RESULTS: A modified ELISA showed that QQM peptide bound specifically to the extracellular vWA domain of TEM8 with an IC50 value of 304 nM. Coupling 4-nitrophenyl 2-(18)F-fluoropropionate with QQM gave almost quantitative yield and a high specific activity (79.2±7.4 TBq/mmol, n=5) of 18F-FP-QQM at the end of synthesis. 18F-FP-QQM showed predominantly renal clearance and had significantly higher accumulation in TEM8 high-expressing UM-SCC1 tumors (2.96±0.84 %ID/g at 1 h after injection) than TEM8 low-expressing MDA-MB-435 tumors (1.38±0.56 %ID/g at 1 h after injection).
CONCLUSION: QQM peptide bound specifically to the extracellular domain of TEM8. 18F-FP-QQM peptide tracer would be a promising lead compound for measuring TEM8 expression. Further efforts to improve the affinity and specificity of the tracer and to increase its metabolic stability are warranted.

Stevens KN, Wang X, Fredericksen Z, et al.
Evaluation of associations between common variation in mitotic regulatory pathways and risk of overall and high grade breast cancer.
Breast Cancer Res Treat. 2011; 129(2):617-22 [PubMed] Free Access to Full Article Related Publications
Mitotic regulatory pathways insure proper timing of mitotic entry, sister chromatid cohesion and separation, and cytokinesis. Disruption of this process results in inappropriate chromosome segregation and aneuploidy, and appears to contribute to cancer. Specifically, disregulation and somatic mutation of mitotic regulators has been observed in human cancers, and overexpression of mitotic regulators is common in aggressive and late stage tumors. However, the role of germline variation in mitotic pathways and risk of cancer is not well understood. We tested 1,084 haplotype-tagging and functional variants from 164 genes in mitotic regulatory pathways in 791 Caucasian women with breast cancer and 843 healthy controls for association with risk of overall and high grade breast cancer. Sixty-one single nucleotide polymorphisms (SNPs) from 40 genes were associated (P < 0.05) with risk of breast cancer in a log-additive model. In addition, 60 SNPs were associated (P < 0.05) with risk of high grade breast cancer. However, none of these associations were significant after Bonferroni correction for multiple testing. In gene-level analyses, CDC25C, SCC1/RAD21, TLK2, and SMC6L1 were associated (P < 0.05) with overall breast cancer risk, CDC6, CDC27, SUMO3, RASSF1, KIF2, and CDC14A were associated with high grade breast cancer risk, and EIF3S10 and CDC25A were associated with both. Further investigation in breast and other cancers are needed to understand the influence of inherited variation in mitotic genes on tumor grade and cancer risk.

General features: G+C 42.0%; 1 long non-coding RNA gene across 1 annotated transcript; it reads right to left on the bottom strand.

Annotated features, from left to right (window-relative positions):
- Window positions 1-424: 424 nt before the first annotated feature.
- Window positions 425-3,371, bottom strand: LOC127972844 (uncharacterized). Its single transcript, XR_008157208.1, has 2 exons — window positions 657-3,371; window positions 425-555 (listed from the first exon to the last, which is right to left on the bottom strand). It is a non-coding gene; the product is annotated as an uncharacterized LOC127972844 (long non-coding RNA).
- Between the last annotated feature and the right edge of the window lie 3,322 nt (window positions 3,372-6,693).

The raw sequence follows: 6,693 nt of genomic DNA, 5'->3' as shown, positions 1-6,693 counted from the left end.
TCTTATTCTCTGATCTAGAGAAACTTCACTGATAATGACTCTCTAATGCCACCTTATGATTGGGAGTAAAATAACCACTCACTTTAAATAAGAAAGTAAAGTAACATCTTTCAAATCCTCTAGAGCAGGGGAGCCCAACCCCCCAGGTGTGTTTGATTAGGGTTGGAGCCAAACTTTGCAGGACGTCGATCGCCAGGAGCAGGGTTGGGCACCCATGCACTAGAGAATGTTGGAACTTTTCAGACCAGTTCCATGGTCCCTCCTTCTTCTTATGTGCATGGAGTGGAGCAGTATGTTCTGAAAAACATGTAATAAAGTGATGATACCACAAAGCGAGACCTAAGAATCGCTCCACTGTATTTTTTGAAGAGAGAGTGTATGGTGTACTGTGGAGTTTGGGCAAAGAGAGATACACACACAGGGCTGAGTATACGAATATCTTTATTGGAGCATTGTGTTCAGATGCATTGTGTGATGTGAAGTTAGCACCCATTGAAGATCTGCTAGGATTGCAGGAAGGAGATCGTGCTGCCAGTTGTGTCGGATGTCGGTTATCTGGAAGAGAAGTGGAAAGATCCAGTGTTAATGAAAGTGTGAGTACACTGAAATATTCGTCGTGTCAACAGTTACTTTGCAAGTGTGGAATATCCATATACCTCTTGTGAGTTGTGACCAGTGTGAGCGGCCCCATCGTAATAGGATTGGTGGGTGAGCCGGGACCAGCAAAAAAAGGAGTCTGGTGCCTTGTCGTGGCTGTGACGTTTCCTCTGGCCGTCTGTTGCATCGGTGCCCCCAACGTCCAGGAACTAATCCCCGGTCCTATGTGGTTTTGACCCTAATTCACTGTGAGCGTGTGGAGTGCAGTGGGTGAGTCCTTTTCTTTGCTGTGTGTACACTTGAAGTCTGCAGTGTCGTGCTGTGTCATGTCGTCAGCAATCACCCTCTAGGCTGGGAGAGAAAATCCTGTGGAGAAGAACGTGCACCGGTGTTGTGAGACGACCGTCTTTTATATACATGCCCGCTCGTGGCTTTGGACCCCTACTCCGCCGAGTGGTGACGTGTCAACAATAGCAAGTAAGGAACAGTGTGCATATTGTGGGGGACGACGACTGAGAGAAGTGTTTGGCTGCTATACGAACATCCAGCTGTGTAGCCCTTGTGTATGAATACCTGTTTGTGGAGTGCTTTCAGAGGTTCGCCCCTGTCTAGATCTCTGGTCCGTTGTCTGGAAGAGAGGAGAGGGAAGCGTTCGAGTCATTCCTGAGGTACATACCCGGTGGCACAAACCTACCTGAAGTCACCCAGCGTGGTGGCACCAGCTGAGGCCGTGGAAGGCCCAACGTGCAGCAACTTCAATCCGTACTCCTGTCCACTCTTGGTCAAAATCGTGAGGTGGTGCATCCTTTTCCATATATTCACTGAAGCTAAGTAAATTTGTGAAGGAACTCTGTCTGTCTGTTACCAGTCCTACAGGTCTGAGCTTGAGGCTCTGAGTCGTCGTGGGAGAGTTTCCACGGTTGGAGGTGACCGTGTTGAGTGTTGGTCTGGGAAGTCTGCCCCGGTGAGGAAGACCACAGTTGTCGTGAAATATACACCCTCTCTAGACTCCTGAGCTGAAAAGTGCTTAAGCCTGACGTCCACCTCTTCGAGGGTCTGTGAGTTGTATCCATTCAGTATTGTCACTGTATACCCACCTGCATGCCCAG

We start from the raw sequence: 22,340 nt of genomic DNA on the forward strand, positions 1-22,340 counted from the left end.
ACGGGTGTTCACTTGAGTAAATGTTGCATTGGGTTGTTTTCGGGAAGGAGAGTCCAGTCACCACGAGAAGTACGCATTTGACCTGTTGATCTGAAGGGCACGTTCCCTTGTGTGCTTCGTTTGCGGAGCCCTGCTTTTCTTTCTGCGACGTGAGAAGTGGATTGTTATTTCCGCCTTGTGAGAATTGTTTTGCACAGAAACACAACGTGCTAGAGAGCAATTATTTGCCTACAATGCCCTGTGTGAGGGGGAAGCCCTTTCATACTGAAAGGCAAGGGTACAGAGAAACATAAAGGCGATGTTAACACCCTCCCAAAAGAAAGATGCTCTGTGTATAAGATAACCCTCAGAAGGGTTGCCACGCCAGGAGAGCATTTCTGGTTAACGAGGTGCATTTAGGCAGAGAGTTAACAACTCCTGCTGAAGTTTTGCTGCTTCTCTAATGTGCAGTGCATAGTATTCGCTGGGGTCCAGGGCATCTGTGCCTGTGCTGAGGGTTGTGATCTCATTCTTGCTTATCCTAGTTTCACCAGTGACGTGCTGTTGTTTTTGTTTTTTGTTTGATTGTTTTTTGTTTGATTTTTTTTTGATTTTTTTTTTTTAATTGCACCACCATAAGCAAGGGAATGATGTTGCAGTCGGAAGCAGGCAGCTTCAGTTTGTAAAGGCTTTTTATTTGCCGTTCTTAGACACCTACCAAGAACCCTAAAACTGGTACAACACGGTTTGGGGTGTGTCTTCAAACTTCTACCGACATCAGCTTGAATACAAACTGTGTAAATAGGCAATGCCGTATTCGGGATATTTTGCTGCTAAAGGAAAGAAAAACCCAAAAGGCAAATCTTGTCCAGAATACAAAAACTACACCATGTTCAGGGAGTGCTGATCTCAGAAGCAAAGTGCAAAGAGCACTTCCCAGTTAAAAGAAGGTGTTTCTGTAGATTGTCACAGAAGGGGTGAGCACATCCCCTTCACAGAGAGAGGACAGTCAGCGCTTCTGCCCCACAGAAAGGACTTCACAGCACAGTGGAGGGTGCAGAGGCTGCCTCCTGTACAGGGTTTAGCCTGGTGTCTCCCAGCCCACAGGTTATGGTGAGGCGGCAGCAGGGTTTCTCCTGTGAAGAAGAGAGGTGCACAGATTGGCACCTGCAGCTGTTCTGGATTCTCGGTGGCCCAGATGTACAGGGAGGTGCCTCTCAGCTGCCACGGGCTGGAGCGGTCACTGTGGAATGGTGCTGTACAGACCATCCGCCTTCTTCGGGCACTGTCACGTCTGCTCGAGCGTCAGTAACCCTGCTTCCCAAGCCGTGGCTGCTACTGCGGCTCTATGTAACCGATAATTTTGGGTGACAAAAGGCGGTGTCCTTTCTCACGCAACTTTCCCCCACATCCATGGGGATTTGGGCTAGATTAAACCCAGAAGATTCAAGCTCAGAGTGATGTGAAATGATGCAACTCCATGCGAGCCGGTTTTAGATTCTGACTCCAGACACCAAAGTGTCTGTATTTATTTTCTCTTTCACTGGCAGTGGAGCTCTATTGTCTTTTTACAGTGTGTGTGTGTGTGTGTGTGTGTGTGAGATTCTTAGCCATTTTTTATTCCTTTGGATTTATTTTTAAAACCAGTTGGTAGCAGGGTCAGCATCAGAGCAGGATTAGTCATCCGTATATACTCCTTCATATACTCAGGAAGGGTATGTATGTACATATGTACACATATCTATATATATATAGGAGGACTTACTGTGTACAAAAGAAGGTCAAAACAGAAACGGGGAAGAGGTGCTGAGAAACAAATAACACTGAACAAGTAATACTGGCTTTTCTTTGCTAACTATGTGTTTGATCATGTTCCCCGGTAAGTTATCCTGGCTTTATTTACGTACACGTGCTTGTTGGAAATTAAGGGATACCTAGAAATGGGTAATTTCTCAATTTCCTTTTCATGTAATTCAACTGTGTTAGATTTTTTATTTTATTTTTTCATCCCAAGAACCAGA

Kahyo T, Iwaizumi M, Shinmura K, et al.
A novel tumor-derived SGOL1 variant causes abnormal mitosis and unstable chromatid cohesion.
Oncogene. 2011; 30(44):4453-63 [PubMed] Related Publications
Mitosis is the most conspicuous cell cycle phase, because it is the phase in which the dynamic physical distributions of cellular components into the two daughter cells occur. The separation of sister chromatids is especially important during mitosis, because of the extreme accuracy required for distribution to the next generation of cells. Shugoshin-like 1 (SGOL1) is a key protein in protecting sister chromatids from precocious separation. We have reported finding that chromosome instability is more likely in SGOL1-downregulated colorectal cancers, but it is still unknown whether there is an association between cancer and SGOL1 transcript variation. Here, we identified a novel SGOL1 variant, SGOL1-P1, in human colon cancer. The SGOL1-P1 transcript contains an exon-skip of exon 3 that results in a stop codon occurring within exon 4. Overexpression of SGOL1-P1 in HCT116 cells resulted in an increased number of cells with aberrant chromosome alignment, precociously separated chromatids and delayed mitotic progression, occasionally followed by inaccurate distribution of the chromosomes. These phenotypes, observed when SGOL1-P1 was present, were also observed very frequently in SGOL1-knockdown cells. Furthermore, the overexpression of SGOL1-P1 inhibited the localization of endogenous SGOL1 and cohesin subunit RAD21/SCC1 to the centromere. These results suggest that SGOL1-P1 may function as a negative factor to native SGOL1, and that abundant expression of SGOL1-P1 may be responsible for chromosomal instability.